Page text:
Neurologist and psychiatrist Frank Schmidt-Staub on brain stimulation in practice

“With Transcranial Pulse Stimulation, we are on the threshold of undreamt-of possibilities.”

Frank Schmidt-Staub, specialist in psychiatry and psychotherapy, specialist in neurology and specialist in neurology, practices in Hanover. In addition to neurodegenerative diseases such as Alzheimer’s, dementia, Parkinson’s and post-stroke conditions, his main focus is on psychiatric and psychological conditions such as anxiety disorders, depression, burnout, trauma management, pain syndromes, ADHD, schizophrenia and addiction. Frank Schmidt-Staub uses a wide range of medical options in diagnostics and therapy for his patients and is a pioneer in the practical use of non-invasive brain stimulation methods (NIBS) such as Transcranial Pulse Stimulation (TPS)..

We spoke to the expert about his patient-oriented approach in psychiatry and neurology as well as the opportunities and benefits of combining drug and biophysical therapies.

Alzheimer Science (AS): “Mr. Schmidt-Staub, let’s start by talking about Transcranial Pulse Stimulation. You have been working with the shockwave procedure for over two years now. What indications do you treat with TPS?”

Frank Schmidt-Staub (FSS): “First and foremost, of course, we treat Alzheimer’s patients in my practice. But we also use TPS ‘off-label’ for other forms of dementia, Parkinson’s disease, aphasia and now long Covid symptoms. We are also gaining initial experience in the treatment of ADHD and therapy-resistant depression, Parkinson’s patients and migraine sufferers. The procedure is excellent and I am excited to see what other possibilities TPS has in store for us in the future. For example, it has just been shown that TPS can open the blood-brain barrier. This would be an option for using drugs more effectively, as their active ingredients could reach the brain better.”

“With TPS and other brain stimulation methods, we have simply reached a new level of treatment options.”
Frank Schmidt-Staub

Frank Schmidt-Staub - Interview

AS: “You work with TPS and other brain stimulation procedures in your practice, which is still unusual for a neurologist and psychiatrist in private practice today. How did this come about?”

FSS: “For a long time, I looked after chronically seriously ill patients in acute and residential psychiatric wards. I worked with all forms of medication there, but realized that I simply couldn’t get anywhere on my own. After setting up my own practice in 2014, I initially came across neurofeedback in my search for further treatment options. Then I discovered tDCS, transcranial direct current stimulation, to treat treatment-resistant patients, i.e. those for whom medication was of no benefit. I then had very good results with tDCS in the field of pain therapy, for example in fibromyalgia or organic affective disorders, for example after a stroke, as well as in stroke-related hemiparesis. I became more and more involved with the topic of physical therapy and then also brought a magnetic stimulator, i.e. rTMS, into the practice, and later also a deep rTMS device for the treatment of addiction and therapy-resistant obsessive-compulsive disorders. This form of therapy also shows good results in cases of depression, anxiety disorders or post-stroke conditions. Transcranial Pulse Stimulation was added about two years ago and has since become a core therapy for numerous indications. With TPS and other brain stimulation methods, we have simply reached a new level of treatment options.”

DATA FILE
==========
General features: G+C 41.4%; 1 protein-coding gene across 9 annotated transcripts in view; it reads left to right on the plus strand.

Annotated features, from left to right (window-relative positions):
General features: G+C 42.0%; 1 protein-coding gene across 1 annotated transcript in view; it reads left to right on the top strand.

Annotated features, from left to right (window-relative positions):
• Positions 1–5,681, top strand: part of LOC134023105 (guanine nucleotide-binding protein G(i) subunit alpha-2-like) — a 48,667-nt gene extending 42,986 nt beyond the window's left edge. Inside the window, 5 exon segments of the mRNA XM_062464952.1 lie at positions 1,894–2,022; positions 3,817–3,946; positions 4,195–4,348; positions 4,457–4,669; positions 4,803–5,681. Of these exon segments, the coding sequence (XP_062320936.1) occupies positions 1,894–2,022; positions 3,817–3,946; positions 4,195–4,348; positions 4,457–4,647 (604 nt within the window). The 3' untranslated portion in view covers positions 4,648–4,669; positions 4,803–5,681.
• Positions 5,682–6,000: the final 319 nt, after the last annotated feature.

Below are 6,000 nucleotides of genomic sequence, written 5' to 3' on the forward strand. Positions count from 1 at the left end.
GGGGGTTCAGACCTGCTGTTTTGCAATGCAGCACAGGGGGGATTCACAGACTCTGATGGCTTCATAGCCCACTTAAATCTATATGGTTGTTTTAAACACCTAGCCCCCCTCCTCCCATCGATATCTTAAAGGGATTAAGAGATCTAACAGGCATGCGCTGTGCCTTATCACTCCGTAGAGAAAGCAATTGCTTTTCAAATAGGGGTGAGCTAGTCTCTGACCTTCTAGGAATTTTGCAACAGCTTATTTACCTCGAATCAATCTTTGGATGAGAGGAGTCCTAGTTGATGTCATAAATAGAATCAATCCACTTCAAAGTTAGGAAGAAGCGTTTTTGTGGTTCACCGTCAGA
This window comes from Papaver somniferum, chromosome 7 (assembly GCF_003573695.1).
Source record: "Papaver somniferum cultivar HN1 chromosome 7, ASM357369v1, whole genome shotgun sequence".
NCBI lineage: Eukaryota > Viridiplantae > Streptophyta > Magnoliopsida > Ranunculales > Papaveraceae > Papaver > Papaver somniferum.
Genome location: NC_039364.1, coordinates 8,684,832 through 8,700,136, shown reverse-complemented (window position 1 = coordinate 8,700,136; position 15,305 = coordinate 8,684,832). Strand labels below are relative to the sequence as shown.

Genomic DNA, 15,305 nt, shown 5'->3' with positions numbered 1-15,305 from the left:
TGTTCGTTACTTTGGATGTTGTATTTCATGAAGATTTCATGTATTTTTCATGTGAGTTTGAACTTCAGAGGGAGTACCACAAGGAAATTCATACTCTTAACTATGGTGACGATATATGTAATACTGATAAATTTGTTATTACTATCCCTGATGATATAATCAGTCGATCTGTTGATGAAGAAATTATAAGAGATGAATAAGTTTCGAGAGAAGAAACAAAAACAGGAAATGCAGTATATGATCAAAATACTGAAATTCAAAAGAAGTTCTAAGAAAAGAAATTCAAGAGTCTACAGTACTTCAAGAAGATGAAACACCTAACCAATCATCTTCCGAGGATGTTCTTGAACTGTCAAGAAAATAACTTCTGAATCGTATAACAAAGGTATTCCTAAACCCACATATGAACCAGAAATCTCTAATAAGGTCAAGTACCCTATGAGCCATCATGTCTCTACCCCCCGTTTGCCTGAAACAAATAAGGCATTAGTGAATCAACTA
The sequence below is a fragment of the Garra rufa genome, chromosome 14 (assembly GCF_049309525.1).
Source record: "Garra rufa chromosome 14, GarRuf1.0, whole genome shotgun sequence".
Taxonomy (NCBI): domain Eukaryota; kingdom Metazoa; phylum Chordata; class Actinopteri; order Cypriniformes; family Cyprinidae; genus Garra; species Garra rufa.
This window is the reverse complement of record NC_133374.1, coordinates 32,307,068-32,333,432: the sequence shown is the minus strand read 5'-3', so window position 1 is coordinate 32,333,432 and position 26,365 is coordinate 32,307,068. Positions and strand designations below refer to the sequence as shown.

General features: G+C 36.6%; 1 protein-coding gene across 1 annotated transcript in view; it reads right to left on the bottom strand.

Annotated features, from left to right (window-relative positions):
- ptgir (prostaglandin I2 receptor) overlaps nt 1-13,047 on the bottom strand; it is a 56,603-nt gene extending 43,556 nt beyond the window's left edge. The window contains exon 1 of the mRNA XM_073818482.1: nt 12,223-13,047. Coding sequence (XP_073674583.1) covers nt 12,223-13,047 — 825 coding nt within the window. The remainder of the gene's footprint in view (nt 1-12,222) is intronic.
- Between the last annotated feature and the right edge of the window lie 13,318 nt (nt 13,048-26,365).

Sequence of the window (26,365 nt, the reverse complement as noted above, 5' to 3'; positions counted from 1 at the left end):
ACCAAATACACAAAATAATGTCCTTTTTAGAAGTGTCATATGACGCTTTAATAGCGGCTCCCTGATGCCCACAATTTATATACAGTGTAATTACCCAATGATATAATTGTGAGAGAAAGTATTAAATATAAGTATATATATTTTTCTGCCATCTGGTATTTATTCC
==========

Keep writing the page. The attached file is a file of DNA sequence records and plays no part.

AS: “But before you treat your patients, you carry out extensive diagnostics, which is rarely found in this form in conventional practices. How do you proceed?”

FSS: “It’s not enough for me if a patient comes to me with an MRI and a diagnosis. In my practice, we work very intensively with each patient to get an overall picture. We always carry out sleep diagnostics because this is a very big risk factor, we compensate for vitamin deficiencies and we also include bioidentical hormone replacement therapies. The gut also plays a major role, as many patients have a disorder of the intestinal barrier, known as ‘leaky gut syndrome’. The gut and brain are closely linked and the resulting chronic inflammation can lead to neurophysiological disorders. This needs to be balanced out. Incidentally, there are many women in the menopause who believe they have dementia because they notice symptoms of this kind. However, in most cases it is actually only necessary to regulate the hormones, although other risk factors must of course be ruled out beforehand, such as cancer. This is all part of the process of correctly determining any biological factors.”

AS: “Keyword medication: do you also rely on very individual settings here?”

FSS: “Yes, it’s important to check patients’ medication, because many people suffer from side effects. There are many patients with depression who also suffer from pseudo-dementia and are not or cannot be optimally treated with medication. Even if someone has ADHD, for example – a disease that we treat frequently and that occurs in every age group – and the patient is given a serotonin uptake inhibitor or neuroleptics, then we switch here because these preparations can have very negative effects. It is therefore important to first optimize the vital parameters and minimize the risk factors, because then the TPS, for example, can develop its optimal effect when we finally start treatment.”

AS: “Time and attention are very important for patients, also with regard to the best possible therapy?”

FSS: “Yes, that’s the case, a lot can go wrong. I have a 61-year-old Alzheimer’s patient who is a doctor himself, but from a different field. He initially went to a university clinic because of memory problems, where a lumbar puncture was performed. Neurodegenerative parameters were found in the cerebrospinal fluid, i.e. beta-amyloid and tau fibrils. He was then given a cholinesterase inhibitor and was simply told: “We’ll see you again in six months”. That was it, and unfortunately this is not an isolated case. He was completely shocked. Unfortunately, there is often a lack of information about other sensible treatment strategies beyond pharmacotherapy.”

AS: “Back to the therapy: you also use TPS in combination with other brain stimulation methods. Can you explain how you combine them and what benefits the patient receives?”